Sounds go hollow and dim as the marine pulls on the Environment Suit helmet. The harsh sound of the re-breather is the loudest thing that can be heard. The door opens, granting access to the waste reclamation system, and almost instantly, a swarm of zombies, demonic cherubs and other things, like a cross between a dog and a partially vivisected alligator, leap forward. The gunfire is a hollow, distant thing inside the helmet.
Then, with a flash of orange lightning, a lumbering, eight-foot tall demon lieutenant appears, spewing a rapid-fire stream of fireballs from the guns that are grafted to where hands should be. The marine’s Chain Gun lays down a withering column of slugs, but not before cherubs, alligator-dogs and fireballs converge. The screen goes red. I’m dead. Again.
I’m describing a sequence of events from the immersive Resurrection of Evil, an add-on pack for Doom III, co-developed by Nerve Software and id Software. RoE‘s story begins two years after the events of Doom III. This time around, the military sends a team of “Combat Engineers” back to Mars to investigate a mysterious signal originating from the old UAC site there. The team is under the command of Dr. Elizabeth McNeil, an important character from the previous title. Soon, the team discovers a powerful artifact hidden in the alien ruins near the site.
The artifact turns out to be nothing less than Hell’s knock-off version of the Soul Cube from Doom III. When it’s claimed by the retrieval team (you), the portal into Hell is torn back open. Monsters galore as well as three Demon Hunters are released back into the Mars complex. Their mission: liquidate you and retrieve the Artifact for their infernal master.
With RoE, Nerve Software (the same team responsible for the excellent Return to Castle Wolfenstein back in 2002) has endeavored to evoke the “terrifying and intense action of the already classic DOOM 3” by recreating and expanding the original environments of the UAC complex from the original title, right up to and including Hell itself. This time, however, Hell will be sending over some heavy-hitters to try and take you out before you can bring the fight to their doorstep.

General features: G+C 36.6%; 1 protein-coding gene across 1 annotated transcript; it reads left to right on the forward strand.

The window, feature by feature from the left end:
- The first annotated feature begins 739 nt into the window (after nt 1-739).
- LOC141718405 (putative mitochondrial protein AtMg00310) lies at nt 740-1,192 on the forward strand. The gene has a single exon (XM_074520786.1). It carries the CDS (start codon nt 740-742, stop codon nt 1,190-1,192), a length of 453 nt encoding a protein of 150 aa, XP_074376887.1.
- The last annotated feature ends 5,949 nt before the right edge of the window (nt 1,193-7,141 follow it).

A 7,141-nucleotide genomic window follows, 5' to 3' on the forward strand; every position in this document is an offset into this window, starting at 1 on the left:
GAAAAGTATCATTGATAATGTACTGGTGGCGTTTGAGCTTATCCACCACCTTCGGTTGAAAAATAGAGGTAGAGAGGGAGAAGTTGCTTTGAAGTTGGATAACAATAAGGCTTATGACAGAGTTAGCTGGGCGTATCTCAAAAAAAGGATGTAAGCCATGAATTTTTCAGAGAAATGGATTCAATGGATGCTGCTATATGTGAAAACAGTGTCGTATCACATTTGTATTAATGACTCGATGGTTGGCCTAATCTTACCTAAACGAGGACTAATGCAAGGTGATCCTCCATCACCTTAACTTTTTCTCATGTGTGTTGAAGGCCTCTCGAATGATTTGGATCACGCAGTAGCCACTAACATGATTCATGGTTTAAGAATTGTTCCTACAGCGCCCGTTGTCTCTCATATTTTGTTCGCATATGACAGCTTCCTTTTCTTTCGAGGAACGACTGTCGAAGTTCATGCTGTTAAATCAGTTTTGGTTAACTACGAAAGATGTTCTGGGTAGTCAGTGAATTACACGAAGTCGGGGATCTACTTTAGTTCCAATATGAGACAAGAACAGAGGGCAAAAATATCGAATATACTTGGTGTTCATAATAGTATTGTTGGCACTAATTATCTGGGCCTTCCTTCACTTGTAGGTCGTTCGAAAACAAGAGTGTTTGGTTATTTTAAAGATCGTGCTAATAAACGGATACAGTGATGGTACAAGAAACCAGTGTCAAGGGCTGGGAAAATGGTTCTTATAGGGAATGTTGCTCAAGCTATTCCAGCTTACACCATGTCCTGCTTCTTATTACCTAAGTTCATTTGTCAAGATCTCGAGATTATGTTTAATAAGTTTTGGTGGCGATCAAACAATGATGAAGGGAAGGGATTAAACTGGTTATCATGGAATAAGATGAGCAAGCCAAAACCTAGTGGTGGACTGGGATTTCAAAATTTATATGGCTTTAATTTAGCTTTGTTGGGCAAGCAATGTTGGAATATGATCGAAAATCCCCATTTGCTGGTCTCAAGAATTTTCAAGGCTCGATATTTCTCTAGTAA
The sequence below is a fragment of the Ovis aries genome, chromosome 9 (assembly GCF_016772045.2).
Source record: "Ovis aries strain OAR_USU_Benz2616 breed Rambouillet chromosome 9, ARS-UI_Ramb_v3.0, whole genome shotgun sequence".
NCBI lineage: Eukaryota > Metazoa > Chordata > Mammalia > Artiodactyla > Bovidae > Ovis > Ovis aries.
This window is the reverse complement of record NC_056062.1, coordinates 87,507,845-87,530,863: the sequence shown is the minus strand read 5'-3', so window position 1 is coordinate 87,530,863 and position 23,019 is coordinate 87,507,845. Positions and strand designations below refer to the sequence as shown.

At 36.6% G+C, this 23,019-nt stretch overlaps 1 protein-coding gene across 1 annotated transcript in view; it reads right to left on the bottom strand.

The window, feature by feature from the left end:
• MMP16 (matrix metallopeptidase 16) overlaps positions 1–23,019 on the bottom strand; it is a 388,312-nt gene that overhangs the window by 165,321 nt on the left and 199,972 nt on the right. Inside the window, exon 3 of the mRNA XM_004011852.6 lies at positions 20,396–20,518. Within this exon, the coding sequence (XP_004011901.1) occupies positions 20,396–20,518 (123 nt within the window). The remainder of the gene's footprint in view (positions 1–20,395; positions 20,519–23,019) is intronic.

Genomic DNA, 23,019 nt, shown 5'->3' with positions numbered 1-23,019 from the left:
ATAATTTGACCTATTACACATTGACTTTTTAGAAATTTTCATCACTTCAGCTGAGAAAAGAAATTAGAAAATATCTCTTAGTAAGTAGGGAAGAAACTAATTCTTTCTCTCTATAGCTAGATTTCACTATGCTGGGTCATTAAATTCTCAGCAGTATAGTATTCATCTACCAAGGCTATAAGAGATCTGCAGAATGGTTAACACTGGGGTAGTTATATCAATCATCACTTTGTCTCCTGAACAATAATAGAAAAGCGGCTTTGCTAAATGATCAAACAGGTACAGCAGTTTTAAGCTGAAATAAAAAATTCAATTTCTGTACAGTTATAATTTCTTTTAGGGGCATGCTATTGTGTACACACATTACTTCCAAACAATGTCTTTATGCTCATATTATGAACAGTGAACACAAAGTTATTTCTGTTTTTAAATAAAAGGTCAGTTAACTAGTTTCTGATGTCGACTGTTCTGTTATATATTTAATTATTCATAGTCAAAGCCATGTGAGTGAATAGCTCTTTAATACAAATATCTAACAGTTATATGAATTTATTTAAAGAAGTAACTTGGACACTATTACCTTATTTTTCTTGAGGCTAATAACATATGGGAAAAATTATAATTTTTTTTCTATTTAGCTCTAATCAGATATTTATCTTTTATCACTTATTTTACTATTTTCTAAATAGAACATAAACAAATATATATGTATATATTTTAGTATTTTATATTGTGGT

Okay, sounds good, right? I actually thought that, despite a few flaws, Doom III was a fine title, full of old-school, frantic run-and-gun action, brooding, hard-edged graphics and sound effects, and even, in comparison to past games id Software has developed, a beefy storyline. A second chance to enter those blood-spattered corridors or the unique and disturbingly Bosch-ian landscape of Hell that Doom III gave us comes as a welcomed opportunity.
But, there were many players who were left wanting after experiencing Doom III‘s somewhat limited bag of tricks in the scares department. Some complained, loudly and often, that Doom III was a one-trick-pony; less game than fun house, owing more to the game’s extensive use of darkness and its reliance on the cheap scare, rather than intelligent level design and clever monster AI.
This was not an uncommon complaint, either in reviews or in fan forums. Such noticeable and outspoken criticism begs the question: has id Software listened to their fans and used RoE to correct and possibly even enhance the original, or have they simply taken a fundamentally competent FPS title and added a few flourishing touches? The answer to both questions is yes. Let’s start with what works: new weapons, new multiplayer options (specifically, the triumphant return of Capture the Flag) and flat-out gorgeous visual and audio effects.